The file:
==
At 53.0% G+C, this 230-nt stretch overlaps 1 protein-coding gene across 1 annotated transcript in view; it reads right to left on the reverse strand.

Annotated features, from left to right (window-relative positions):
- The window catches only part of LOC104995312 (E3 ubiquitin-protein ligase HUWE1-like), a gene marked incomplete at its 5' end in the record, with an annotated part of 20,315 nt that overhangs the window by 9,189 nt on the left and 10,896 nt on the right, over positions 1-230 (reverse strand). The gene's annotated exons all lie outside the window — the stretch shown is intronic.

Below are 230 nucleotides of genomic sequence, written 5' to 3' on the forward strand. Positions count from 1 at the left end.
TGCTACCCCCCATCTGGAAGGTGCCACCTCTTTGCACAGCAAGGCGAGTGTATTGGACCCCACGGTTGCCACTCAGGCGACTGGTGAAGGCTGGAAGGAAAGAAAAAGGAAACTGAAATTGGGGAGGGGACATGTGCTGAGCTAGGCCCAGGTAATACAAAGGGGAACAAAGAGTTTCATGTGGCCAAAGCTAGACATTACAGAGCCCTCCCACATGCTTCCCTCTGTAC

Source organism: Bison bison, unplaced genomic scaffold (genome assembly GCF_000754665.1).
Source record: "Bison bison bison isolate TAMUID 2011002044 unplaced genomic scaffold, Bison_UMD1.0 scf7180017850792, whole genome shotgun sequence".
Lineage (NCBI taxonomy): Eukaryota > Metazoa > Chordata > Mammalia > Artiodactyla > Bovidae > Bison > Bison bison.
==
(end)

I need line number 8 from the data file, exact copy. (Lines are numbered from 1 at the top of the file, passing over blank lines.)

Lineage (NCBI taxonomy): Eukaryota > Metazoa > Chordata > Mammalia > Artiodactyla > Bovidae > Bison > Bison bison.